Washington incident proves need for overhaul

Airlines for America (A4A), the industry trade organisation for the leading US airlines, today commended first responders for their swift action to contain the hazardous materials incident at the Washington Air Route Traffic Control Center in Leesburg, Virginia late on Monday night.
The air traffic control facility which manages traffic in the east coast airspace from Washington, D.C. to New York City halted all flights in the region for several hours on Monday and transferred the remaining airborne flights to other air traffic control facilities.
According to a statement from the Federal Aviation Administration (FAA), local fire officials directed the FAA to evacuate the Washington Center in Leesburg, VA at about 6:40pm after fumes from construction work penetrated the control room.
“We are very grateful no one was hurt,” said A4A president and CEO Nicholas E. Calio. “This disruption underscores the dilapidated facilities, short staffing and lack of contingency planning that make the case for air traffic control modernisation legislation that is being considered on Capitol Hill. It is an object example of why opponents of modernisation should get their heads out of the sand.
“Despite the $7.4 billion spent during the last 10 years, our antiquated air traffic control facilities do not have the technology to ensure that when disruptions occur, air traffic can be transferred to another facility. Stable funding for facilities and a streamlined procurement system are critical elements of the modernization effort going to the House floor next week.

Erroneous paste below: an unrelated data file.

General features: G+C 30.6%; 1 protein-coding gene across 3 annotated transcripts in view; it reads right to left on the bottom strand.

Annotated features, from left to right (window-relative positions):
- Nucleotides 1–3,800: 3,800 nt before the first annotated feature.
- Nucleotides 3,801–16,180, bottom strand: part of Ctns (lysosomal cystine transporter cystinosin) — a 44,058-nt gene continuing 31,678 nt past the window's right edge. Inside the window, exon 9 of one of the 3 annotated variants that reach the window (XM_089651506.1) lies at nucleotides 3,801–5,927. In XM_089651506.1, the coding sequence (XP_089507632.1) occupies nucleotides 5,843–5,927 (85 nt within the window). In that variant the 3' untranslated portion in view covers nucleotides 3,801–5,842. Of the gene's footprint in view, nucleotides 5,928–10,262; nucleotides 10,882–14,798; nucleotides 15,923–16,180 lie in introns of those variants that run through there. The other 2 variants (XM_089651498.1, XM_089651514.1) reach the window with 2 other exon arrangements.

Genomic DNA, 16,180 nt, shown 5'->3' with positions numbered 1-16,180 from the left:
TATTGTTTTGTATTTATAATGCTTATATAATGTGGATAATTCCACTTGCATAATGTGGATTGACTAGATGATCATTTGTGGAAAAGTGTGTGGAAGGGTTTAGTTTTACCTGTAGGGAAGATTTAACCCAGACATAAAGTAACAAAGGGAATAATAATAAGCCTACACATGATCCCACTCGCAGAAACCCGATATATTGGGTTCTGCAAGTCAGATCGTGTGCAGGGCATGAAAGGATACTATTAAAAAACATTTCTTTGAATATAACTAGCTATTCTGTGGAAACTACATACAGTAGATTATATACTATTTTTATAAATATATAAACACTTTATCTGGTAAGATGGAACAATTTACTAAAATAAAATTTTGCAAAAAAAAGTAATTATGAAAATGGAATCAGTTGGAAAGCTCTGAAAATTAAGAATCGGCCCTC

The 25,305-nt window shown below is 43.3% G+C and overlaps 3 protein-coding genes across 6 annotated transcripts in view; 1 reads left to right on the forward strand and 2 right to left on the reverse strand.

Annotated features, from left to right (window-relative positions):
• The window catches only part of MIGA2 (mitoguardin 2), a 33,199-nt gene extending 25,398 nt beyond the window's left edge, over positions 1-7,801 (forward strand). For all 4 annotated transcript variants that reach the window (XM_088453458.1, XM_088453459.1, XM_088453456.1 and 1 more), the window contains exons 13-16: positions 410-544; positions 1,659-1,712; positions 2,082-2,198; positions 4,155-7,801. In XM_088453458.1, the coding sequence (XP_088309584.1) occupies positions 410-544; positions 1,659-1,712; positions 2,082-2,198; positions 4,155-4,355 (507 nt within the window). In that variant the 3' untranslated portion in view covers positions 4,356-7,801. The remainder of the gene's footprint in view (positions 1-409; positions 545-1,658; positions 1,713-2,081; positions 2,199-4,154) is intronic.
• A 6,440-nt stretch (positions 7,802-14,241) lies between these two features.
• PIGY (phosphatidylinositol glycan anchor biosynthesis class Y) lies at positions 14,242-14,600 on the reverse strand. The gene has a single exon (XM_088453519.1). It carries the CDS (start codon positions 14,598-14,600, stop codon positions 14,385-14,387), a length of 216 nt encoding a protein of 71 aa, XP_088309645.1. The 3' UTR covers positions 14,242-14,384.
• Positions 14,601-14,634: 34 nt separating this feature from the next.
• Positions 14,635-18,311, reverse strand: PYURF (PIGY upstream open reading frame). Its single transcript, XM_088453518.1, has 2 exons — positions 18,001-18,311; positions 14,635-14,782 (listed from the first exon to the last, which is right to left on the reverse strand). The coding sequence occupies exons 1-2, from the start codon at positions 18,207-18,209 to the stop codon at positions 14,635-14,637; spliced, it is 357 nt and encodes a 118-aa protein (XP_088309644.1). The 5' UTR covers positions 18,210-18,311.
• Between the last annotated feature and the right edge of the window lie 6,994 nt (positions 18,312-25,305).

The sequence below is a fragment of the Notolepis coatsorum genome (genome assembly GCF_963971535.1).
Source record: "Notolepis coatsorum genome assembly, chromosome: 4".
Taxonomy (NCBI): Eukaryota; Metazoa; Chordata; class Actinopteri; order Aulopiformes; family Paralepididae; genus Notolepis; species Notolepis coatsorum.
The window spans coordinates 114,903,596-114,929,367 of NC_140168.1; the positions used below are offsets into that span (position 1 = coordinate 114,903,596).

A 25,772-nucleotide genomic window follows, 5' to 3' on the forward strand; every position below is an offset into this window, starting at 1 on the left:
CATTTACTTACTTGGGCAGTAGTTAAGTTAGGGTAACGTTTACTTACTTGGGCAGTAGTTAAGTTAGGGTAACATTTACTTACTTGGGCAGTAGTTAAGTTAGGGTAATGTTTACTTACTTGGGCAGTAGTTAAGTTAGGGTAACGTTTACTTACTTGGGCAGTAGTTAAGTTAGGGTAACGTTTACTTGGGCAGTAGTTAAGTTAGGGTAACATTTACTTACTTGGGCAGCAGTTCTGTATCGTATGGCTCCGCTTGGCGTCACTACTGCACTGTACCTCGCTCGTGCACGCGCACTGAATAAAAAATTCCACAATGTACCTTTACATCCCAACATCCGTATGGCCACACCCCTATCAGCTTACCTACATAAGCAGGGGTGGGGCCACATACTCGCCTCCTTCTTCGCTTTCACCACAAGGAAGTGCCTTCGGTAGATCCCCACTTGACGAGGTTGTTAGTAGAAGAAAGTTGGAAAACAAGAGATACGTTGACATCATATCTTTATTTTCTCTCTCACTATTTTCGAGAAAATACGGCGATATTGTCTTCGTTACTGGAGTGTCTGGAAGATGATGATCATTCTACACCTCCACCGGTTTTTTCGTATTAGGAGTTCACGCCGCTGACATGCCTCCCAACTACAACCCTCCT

“…more than 100,000 passengers experienced first-hand the shortcomings of our outdated air traffic control infrastructure,” said Calio. “This should be a wake-up call for Members of Congress who have not committed to voting yes on air traffic control reform, that modernising our system is an important vote that will bring tremendous benefits to the flying and shipping public.”
Following a 2014 incident at the Chicago En Route Centre in Aurora, Illinois, the Department of Transportation Inspector General Report found that the Federal Aviation Administration lacked adequate contingency plans and procedures for transferring ATC operations to other facilities to help restore normal operations.
“Yesterday’s incident clearly demonstrates that bureaucratic hurdles and government red tape continue to stand in the way of progress. Now more than ever, our nation must take action to provide our ATC professionals in the tower with the modern tools, infrastructure and governance they need to keep our national airspace open for business,” said A4A. “Benefits of modernizing the nation’s ATC system will include: enhanced safety, reduced delays, fuel savings, reduced emissions, increased capacity and greater operational efficiency.”

1 Comment

  1. This is a horrible one sided story.
    The facility was having maintenance, that would be improvements.
    Modernization of the software is happening at a great pace. The STARS system may not have been the best choice, so TAMR was implemented instead, as a compromise. The next system is being designed and spec’d out today.
    Moving to a not for profit external corporation can only fund improvements be increasing fee’s, which translates into higher ticket prices.

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